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Infectious Disease Epidemiolog

A Presentation on:

Epidemiology of Influenza
Prabesh Ghimire

This presentation will cover



What is Influenza
Influenza Virus
Antigenic shift and antigenic drift
Epidemiology of H1N1 Influenza







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Epidemiological Burden (Global, Regional and National)
Epidemiological Determinants (Agent, Host & Env
Factors)
Mode of Transmission
Clinical Features
Diagnosis
Management
Prevention & Control
National Response

What is Influenza?

Highly infectious viral illness
Acute respiratory disease

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Upper respiratory tract
Lower respiratory tract

Influenza Virus


Single stranded RNA virus
Orthomyxoviridae family
3 types: A,B, C
 Type A- moderate to severe illness

Type B- milder disease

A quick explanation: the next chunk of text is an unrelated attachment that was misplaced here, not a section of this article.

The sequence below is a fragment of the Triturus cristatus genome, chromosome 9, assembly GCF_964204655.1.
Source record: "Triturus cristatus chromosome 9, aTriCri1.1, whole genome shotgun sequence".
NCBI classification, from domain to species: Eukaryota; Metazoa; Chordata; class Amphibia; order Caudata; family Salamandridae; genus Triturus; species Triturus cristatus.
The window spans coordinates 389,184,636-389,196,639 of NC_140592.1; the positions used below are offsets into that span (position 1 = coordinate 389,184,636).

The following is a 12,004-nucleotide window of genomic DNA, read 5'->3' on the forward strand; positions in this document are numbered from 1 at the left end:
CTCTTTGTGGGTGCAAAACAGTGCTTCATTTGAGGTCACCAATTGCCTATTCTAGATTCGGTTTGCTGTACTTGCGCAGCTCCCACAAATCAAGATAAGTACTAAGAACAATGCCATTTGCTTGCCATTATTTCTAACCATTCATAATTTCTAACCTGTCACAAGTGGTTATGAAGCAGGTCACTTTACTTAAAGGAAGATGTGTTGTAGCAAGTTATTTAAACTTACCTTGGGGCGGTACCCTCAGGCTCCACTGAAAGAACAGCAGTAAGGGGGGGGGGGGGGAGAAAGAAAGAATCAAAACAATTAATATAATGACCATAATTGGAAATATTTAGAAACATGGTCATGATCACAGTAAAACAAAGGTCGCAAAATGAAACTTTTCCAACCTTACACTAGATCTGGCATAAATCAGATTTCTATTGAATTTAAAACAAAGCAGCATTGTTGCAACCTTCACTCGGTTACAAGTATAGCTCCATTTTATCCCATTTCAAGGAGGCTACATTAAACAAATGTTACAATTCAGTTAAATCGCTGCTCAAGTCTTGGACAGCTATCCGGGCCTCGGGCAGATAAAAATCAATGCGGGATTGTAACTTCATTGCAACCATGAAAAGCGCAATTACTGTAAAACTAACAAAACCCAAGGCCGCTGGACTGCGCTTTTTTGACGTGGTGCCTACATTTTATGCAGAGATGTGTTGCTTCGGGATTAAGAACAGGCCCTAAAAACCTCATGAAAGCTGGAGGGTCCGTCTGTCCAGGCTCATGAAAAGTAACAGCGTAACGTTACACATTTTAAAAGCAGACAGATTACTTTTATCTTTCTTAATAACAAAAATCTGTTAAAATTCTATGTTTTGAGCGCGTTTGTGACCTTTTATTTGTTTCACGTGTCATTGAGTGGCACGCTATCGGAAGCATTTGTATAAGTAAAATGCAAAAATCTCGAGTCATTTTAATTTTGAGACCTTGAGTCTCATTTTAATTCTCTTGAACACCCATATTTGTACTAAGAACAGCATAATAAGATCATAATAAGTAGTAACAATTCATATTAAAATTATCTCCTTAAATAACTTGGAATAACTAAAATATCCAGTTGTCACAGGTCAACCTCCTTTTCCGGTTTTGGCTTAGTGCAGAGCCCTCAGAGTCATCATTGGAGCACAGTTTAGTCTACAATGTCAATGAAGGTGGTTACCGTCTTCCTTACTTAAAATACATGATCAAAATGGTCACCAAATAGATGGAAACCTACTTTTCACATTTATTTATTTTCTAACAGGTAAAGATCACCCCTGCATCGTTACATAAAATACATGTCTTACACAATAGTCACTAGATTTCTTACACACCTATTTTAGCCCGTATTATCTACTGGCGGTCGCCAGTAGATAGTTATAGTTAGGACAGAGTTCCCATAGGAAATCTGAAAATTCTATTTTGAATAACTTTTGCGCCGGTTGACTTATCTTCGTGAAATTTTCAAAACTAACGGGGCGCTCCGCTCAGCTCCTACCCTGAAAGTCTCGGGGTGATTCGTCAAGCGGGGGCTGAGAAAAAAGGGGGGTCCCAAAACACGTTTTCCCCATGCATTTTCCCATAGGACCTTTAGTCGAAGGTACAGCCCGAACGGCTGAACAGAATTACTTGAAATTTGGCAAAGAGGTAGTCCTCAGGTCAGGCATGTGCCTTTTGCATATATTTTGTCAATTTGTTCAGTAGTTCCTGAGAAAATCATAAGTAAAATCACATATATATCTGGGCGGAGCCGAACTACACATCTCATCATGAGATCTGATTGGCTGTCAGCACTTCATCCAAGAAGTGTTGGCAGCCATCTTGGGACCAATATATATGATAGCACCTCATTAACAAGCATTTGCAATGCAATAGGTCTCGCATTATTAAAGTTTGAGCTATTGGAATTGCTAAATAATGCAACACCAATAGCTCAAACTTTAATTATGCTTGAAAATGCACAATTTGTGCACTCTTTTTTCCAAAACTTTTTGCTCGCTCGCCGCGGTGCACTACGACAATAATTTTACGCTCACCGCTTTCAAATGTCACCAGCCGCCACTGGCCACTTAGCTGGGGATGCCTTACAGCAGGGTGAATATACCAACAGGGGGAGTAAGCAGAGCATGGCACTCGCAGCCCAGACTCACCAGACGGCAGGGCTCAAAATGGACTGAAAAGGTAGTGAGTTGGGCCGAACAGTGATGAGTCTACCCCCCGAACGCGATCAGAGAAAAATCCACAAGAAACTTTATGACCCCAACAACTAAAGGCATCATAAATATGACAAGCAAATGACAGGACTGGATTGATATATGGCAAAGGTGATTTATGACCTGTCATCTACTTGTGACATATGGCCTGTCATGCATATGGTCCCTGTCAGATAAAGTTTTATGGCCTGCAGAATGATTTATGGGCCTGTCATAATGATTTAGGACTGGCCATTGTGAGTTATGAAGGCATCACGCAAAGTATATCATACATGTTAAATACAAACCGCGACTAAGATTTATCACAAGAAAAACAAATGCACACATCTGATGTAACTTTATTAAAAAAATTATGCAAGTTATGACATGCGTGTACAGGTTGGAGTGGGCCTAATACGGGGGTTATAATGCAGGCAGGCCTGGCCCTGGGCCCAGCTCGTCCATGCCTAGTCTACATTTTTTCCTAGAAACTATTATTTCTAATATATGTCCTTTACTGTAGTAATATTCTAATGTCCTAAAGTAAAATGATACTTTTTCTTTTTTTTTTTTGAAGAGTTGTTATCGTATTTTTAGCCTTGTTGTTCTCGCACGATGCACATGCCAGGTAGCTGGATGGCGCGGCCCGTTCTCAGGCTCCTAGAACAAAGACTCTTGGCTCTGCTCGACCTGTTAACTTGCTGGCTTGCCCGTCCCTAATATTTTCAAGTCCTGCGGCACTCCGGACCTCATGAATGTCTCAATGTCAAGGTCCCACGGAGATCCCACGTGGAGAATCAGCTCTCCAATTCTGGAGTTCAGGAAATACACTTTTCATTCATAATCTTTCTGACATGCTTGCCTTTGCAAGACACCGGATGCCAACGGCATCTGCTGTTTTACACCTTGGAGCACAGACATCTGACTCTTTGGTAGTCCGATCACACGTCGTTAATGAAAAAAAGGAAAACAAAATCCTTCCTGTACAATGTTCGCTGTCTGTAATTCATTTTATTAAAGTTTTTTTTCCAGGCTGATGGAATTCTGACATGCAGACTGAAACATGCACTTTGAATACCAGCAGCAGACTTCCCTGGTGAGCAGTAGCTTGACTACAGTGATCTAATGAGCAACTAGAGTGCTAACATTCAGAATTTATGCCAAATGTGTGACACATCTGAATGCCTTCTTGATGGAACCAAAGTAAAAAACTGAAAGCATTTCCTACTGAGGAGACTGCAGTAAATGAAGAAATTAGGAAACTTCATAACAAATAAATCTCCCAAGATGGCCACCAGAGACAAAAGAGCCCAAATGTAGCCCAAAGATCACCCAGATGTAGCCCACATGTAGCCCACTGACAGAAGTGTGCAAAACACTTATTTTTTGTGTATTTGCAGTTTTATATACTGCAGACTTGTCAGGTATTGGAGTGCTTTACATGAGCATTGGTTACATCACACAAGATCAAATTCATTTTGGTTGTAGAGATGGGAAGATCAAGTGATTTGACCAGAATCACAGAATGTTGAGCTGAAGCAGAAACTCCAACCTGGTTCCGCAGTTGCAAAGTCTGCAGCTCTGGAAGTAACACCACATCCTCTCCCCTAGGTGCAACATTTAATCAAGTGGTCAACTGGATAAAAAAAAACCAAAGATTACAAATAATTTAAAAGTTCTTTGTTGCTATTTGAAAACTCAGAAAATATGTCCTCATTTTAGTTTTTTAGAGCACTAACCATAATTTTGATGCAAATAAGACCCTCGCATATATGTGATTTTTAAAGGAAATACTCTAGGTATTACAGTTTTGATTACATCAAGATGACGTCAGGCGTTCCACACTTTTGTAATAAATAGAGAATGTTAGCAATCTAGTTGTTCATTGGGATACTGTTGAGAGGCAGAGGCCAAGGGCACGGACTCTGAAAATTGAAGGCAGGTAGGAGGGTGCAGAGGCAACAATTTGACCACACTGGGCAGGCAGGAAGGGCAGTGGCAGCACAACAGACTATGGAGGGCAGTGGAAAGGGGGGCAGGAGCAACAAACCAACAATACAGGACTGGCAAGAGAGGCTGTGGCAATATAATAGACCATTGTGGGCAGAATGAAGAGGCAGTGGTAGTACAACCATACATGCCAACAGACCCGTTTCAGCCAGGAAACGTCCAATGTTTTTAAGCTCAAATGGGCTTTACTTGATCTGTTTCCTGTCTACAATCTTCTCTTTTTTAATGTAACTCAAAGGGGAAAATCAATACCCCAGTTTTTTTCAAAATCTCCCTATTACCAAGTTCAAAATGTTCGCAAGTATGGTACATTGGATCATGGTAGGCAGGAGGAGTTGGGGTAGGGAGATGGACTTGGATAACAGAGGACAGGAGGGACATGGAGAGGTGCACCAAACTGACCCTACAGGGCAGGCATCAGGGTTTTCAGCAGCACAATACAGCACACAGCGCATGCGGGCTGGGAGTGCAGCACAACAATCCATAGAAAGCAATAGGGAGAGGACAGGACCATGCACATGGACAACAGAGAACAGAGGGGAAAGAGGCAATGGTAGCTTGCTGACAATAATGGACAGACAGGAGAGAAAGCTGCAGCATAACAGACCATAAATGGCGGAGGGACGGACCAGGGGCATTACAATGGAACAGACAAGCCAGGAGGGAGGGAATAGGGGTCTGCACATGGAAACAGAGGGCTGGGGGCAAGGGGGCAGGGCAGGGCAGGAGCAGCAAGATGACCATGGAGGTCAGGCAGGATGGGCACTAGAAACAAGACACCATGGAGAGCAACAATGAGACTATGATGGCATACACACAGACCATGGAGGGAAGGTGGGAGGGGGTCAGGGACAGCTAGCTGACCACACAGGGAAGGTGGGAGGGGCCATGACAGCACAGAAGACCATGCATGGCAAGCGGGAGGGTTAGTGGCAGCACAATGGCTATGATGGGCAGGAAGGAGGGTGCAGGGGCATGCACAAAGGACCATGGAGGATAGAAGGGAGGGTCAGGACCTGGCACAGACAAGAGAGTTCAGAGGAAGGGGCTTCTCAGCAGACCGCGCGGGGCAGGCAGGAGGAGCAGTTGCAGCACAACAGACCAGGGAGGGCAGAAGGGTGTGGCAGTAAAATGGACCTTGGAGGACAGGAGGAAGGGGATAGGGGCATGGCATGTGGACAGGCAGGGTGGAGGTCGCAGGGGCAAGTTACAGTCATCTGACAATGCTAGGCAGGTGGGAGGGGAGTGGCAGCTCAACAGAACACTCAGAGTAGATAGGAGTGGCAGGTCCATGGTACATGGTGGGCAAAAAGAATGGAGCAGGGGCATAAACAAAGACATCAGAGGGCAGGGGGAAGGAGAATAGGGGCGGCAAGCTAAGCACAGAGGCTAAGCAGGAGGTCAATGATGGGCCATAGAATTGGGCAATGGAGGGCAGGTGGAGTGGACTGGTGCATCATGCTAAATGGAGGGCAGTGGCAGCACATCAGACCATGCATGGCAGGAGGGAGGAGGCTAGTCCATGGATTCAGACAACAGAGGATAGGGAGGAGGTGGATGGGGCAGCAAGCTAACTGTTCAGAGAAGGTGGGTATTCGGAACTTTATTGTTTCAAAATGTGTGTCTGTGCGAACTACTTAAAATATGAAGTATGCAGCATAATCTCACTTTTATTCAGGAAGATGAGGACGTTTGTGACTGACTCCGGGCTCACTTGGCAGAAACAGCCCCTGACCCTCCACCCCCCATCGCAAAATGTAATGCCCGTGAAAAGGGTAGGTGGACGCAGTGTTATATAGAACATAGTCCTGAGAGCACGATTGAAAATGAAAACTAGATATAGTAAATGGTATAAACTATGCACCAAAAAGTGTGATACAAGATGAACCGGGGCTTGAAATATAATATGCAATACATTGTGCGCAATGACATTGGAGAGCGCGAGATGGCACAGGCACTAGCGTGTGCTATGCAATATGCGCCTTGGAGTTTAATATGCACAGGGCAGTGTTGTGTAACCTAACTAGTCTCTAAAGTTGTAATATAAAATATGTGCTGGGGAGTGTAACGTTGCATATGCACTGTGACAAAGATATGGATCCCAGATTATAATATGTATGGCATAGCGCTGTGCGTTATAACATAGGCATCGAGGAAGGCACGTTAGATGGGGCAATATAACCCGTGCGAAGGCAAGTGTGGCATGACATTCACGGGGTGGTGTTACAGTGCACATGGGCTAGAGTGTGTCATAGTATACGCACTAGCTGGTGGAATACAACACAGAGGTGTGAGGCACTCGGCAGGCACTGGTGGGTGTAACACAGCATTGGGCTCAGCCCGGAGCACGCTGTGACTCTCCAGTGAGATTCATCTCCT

Primarily affects children
Humans only

Type C- rarely reported in humans

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All age groups
Humans and other animals

No epidemics

Influenza A Virus

Characterized by 2 main surface glycoproteins




Hemagglutinin (HA)- 16 subtypes
Neuraminidase (NA)- 9 subtypes

Influenza A virus subtypes classified based on
combinations of HA and NA subtype
All the subtypes can affect birds (natural hosts)
Only a few subtypes capable of infecting humans
Important subtypes of public health importance

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H5N1 Influenza A virus
Pandemic H1N1 Influenza A virus

Antigenic Shift and Antigenic Drift

Influenza A viruses are dynamic and can evolve by
two processes:

Antigenic drift


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Occurs by point mutations in the two genes coding for HA and
NA
Causes minor changes in surface proteins
leads to a new strain which is not recognized by antibodies to
previous influenza strains.

Antigenic shift
 Major change through genetic reassortment
 Produces a novel influenza A subtype in humans
 Occurs through mixing of human and animal influenza A
virus genes or by animal to human transmission
 May cause pandemics

H1N1 Influenza (Swine Flu)

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H1N1 Influenza